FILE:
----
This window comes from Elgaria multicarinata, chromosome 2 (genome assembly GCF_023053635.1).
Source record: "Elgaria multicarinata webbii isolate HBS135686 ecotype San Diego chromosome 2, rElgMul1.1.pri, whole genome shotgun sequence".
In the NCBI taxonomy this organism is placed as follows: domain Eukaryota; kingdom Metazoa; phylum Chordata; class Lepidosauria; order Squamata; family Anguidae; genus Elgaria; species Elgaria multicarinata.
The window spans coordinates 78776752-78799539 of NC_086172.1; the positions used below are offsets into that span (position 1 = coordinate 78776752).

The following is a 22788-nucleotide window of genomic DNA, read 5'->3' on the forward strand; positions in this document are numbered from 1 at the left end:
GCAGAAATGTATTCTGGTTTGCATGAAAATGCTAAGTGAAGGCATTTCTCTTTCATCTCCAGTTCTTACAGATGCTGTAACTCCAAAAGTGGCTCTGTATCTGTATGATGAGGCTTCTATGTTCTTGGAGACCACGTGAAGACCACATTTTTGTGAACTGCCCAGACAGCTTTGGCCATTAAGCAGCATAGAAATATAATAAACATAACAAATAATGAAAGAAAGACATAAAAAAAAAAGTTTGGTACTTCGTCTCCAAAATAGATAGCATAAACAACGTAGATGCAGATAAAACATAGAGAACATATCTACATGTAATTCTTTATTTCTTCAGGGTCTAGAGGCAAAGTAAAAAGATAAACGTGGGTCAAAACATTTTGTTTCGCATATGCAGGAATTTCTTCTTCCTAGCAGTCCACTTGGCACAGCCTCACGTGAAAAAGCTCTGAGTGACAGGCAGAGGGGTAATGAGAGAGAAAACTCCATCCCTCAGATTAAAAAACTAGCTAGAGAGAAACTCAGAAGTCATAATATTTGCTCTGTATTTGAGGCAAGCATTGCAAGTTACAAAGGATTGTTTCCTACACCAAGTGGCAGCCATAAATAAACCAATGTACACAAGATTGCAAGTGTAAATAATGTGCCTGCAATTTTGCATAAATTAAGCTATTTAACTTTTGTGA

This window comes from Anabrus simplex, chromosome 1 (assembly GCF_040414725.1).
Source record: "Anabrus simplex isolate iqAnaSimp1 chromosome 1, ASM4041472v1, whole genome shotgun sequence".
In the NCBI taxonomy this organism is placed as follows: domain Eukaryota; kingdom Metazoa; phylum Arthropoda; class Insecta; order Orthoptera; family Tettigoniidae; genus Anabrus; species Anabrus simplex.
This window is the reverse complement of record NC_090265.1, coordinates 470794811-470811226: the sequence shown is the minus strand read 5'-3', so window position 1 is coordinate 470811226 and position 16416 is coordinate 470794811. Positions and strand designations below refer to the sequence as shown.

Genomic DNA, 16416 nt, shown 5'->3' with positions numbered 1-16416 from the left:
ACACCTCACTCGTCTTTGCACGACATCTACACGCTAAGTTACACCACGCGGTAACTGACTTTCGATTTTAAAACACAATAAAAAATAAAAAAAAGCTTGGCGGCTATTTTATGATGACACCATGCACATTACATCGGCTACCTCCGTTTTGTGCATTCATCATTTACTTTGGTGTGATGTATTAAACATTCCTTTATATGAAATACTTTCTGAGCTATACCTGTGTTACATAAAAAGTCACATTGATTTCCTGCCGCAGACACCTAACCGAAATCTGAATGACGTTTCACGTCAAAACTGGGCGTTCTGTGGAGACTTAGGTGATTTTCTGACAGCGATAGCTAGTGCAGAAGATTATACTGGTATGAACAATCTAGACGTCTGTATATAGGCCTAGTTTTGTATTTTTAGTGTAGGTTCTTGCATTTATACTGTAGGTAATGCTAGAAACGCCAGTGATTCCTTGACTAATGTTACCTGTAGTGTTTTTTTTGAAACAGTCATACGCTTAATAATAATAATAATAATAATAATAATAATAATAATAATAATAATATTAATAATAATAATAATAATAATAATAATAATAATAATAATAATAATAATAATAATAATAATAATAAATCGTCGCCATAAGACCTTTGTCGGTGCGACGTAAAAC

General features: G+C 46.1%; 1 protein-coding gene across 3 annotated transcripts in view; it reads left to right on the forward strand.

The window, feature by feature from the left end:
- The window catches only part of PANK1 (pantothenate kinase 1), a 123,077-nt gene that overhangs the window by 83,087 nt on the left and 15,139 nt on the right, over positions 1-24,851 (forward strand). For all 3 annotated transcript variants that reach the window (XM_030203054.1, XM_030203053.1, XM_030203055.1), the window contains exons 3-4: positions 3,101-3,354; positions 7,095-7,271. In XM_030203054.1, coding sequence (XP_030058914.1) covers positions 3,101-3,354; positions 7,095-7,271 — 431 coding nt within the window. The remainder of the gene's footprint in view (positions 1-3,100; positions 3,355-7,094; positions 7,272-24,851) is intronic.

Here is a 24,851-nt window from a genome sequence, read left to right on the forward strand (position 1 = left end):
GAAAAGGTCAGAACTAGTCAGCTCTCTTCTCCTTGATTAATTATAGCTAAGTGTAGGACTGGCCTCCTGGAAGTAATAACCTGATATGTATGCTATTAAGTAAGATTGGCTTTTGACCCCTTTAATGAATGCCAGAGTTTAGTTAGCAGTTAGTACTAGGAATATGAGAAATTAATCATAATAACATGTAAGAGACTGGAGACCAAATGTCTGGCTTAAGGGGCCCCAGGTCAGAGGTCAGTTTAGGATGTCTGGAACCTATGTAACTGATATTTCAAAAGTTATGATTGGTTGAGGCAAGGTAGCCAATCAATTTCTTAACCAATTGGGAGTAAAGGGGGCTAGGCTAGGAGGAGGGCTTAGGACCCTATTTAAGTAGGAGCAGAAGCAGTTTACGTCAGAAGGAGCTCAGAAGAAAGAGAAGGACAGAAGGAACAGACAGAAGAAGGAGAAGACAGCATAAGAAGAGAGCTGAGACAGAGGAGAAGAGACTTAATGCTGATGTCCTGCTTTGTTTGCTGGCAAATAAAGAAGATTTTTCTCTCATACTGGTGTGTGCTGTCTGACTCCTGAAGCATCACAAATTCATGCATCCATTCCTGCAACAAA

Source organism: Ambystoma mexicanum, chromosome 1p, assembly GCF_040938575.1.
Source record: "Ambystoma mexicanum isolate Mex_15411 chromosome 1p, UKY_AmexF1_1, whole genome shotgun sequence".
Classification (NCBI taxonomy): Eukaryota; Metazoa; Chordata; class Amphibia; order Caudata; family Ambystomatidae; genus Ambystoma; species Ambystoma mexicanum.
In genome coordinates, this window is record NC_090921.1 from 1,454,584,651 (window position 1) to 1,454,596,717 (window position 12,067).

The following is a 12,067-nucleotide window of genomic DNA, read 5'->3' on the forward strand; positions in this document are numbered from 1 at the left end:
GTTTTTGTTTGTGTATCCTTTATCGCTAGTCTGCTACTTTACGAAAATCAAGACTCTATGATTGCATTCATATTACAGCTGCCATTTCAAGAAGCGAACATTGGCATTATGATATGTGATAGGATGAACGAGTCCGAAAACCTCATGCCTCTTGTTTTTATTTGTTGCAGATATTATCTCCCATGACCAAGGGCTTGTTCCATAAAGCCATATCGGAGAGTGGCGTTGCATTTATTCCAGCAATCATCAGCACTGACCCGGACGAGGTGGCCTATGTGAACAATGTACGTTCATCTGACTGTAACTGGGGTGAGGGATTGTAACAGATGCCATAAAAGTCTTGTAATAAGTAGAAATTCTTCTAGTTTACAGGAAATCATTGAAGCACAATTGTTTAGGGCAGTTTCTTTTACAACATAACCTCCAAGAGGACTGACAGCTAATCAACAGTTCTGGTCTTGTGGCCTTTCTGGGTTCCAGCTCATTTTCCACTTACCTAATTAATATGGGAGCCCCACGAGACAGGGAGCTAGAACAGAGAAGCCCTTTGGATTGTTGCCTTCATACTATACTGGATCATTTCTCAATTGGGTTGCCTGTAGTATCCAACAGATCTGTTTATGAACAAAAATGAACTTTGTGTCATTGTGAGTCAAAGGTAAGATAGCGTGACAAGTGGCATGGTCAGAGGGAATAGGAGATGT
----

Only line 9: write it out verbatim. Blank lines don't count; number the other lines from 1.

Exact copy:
In the NCBI taxonomy this organism is placed as follows: domain Eukaryota; kingdom Metazoa; phylum Arthropoda; class Insecta; order Orthoptera; family Tettigoniidae; genus Anabrus; species Anabrus simplex.